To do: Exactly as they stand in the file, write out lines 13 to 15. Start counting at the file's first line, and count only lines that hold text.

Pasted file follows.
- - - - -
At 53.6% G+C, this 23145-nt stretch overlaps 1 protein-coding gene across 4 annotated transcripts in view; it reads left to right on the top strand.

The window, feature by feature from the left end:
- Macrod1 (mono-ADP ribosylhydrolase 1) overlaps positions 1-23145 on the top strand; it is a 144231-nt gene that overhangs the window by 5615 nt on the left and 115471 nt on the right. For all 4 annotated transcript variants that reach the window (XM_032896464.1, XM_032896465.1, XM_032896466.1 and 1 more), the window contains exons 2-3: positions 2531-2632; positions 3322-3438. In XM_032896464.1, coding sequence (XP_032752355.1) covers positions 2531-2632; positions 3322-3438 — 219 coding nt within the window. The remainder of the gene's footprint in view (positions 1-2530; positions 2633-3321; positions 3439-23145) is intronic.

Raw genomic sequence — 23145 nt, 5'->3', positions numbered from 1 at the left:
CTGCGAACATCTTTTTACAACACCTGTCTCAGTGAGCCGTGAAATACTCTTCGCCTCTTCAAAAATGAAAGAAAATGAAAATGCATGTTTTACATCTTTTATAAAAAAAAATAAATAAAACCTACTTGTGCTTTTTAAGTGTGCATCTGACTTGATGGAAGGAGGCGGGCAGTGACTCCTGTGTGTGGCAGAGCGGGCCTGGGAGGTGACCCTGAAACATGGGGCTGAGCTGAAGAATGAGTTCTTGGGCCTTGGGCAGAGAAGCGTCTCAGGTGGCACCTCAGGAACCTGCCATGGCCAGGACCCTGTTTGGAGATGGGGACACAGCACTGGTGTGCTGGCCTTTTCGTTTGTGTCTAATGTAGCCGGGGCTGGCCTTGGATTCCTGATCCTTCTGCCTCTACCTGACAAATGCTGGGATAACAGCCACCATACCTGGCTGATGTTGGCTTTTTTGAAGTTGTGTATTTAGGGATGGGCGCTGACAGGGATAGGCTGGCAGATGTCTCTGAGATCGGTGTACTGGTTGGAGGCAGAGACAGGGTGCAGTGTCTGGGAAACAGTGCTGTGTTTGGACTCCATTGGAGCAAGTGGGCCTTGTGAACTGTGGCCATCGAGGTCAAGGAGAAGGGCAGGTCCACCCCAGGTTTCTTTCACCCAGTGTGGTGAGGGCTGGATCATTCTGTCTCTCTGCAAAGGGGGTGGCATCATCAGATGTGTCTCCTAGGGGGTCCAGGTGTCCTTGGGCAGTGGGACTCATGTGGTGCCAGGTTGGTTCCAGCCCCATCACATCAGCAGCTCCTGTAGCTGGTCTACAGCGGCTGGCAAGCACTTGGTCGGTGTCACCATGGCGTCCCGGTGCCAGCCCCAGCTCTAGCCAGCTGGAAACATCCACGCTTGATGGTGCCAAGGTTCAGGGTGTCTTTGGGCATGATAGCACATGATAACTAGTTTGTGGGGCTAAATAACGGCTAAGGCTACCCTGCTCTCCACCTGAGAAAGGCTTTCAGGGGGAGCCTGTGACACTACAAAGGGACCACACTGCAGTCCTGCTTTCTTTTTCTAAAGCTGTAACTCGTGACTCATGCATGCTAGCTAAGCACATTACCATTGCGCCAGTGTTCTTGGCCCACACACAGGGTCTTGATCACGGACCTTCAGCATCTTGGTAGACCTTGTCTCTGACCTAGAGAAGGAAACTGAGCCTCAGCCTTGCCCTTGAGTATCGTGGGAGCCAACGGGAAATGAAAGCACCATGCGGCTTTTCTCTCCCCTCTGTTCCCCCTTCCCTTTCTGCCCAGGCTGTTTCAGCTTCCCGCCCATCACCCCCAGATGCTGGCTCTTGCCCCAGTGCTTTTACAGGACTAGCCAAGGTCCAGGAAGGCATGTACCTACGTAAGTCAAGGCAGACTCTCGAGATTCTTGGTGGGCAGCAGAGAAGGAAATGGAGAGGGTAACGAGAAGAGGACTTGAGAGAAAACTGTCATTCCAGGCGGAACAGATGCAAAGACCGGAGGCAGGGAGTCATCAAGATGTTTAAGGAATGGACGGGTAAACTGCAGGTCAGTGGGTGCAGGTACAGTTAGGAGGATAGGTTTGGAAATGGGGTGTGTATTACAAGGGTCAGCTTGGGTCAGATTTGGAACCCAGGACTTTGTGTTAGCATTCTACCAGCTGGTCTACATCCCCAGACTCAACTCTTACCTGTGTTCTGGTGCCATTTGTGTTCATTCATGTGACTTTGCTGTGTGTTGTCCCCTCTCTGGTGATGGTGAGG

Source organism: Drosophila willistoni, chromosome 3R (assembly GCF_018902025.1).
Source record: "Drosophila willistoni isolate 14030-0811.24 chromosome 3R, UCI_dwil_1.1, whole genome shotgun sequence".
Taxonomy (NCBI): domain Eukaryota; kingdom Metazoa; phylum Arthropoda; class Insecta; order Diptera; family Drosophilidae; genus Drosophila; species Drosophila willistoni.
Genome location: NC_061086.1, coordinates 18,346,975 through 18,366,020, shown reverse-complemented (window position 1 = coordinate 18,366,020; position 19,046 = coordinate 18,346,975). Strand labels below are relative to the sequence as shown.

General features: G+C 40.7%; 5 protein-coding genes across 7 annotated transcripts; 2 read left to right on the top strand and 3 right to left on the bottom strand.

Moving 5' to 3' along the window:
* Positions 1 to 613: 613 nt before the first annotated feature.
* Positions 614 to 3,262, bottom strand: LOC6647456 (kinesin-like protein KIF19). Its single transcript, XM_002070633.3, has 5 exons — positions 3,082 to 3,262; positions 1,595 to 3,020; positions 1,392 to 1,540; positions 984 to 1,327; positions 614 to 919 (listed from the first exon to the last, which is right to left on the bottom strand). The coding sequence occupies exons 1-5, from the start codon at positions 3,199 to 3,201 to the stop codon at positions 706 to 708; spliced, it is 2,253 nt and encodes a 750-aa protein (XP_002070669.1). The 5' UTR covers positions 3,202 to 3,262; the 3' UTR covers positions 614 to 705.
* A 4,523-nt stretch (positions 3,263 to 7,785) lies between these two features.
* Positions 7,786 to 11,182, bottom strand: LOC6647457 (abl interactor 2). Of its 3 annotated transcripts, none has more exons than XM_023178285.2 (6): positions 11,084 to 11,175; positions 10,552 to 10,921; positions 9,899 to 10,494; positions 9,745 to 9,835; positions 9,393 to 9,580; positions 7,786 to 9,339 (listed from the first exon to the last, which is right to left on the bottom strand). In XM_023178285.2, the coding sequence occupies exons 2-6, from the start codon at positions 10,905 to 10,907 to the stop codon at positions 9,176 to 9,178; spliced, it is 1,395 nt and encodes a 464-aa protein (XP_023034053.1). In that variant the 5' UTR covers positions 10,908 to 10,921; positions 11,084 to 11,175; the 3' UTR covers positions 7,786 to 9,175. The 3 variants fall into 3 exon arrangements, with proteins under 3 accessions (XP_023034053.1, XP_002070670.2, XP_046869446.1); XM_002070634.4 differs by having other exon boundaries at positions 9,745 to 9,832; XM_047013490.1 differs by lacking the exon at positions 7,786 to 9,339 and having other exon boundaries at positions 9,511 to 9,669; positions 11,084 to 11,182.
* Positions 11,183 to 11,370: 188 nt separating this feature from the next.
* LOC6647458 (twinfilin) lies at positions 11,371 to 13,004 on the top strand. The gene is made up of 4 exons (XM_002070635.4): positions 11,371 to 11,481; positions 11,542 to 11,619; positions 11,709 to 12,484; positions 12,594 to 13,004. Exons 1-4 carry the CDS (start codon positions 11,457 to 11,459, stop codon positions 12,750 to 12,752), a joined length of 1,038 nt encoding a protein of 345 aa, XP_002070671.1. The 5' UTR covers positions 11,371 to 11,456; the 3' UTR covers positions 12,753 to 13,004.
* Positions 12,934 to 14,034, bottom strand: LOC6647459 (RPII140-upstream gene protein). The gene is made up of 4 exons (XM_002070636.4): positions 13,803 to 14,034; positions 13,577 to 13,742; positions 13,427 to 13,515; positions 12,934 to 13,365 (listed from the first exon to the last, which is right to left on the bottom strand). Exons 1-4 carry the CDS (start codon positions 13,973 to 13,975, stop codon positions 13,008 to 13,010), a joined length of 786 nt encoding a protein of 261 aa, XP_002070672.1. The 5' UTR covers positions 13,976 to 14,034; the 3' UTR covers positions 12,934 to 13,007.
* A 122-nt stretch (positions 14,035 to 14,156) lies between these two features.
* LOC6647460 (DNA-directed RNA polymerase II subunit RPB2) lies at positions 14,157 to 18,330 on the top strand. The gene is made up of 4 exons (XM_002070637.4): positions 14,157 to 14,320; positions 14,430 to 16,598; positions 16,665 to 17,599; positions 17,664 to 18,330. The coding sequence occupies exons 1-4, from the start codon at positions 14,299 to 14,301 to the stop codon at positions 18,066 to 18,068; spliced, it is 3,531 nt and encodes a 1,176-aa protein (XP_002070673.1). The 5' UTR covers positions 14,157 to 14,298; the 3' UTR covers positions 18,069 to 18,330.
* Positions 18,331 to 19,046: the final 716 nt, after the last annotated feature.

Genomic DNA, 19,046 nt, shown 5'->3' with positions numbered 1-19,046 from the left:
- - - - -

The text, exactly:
* Positions 614 to 3,262, bottom strand: LOC6647456 (kinesin-like protein KIF19). Its single transcript, XM_002070633.3, has 5 exons — positions 3,082 to 3,262; positions 1,595 to 3,020; positions 1,392 to 1,540; positions 984 to 1,327; positions 614 to 919 (listed from the first exon to the last, which is right to left on the bottom strand). The coding sequence occupies exons 1-5, from the start codon at positions 3,199 to 3,201 to the stop codon at positions 706 to 708; spliced, it is 2,253 nt and encodes a 750-aa protein (XP_002070669.1). The 5' UTR covers positions 3,202 to 3,262; the 3' UTR covers positions 614 to 705.
* A 4,523-nt stretch (positions 3,263 to 7,785) lies between these two features.
* Positions 7,786 to 11,182, bottom strand: LOC6647457 (abl interactor 2). Of its 3 annotated transcripts, none has more exons than XM_023178285.2 (6): positions 11,084 to 11,175; positions 10,552 to 10,921; positions 9,899 to 10,494; positions 9,745 to 9,835; positions 9,393 to 9,580; positions 7,786 to 9,339 (listed from the first exon to the last, which is right to left on the bottom strand). In XM_023178285.2, the coding sequence occupies exons 2-6, from the start codon at positions 10,905 to 10,907 to the stop codon at positions 9,176 to 9,178; spliced, it is 1,395 nt and encodes a 464-aa protein (XP_023034053.1). In that variant the 5' UTR covers positions 10,908 to 10,921; positions 11,084 to 11,175; the 3' UTR covers positions 7,786 to 9,175. The 3 variants fall into 3 exon arrangements, with proteins under 3 accessions (XP_023034053.1, XP_002070670.2, XP_046869446.1); XM_002070634.4 differs by having other exon boundaries at positions 9,745 to 9,832; XM_047013490.1 differs by lacking the exon at positions 7,786 to 9,339 and having other exon boundaries at positions 9,511 to 9,669; positions 11,084 to 11,182.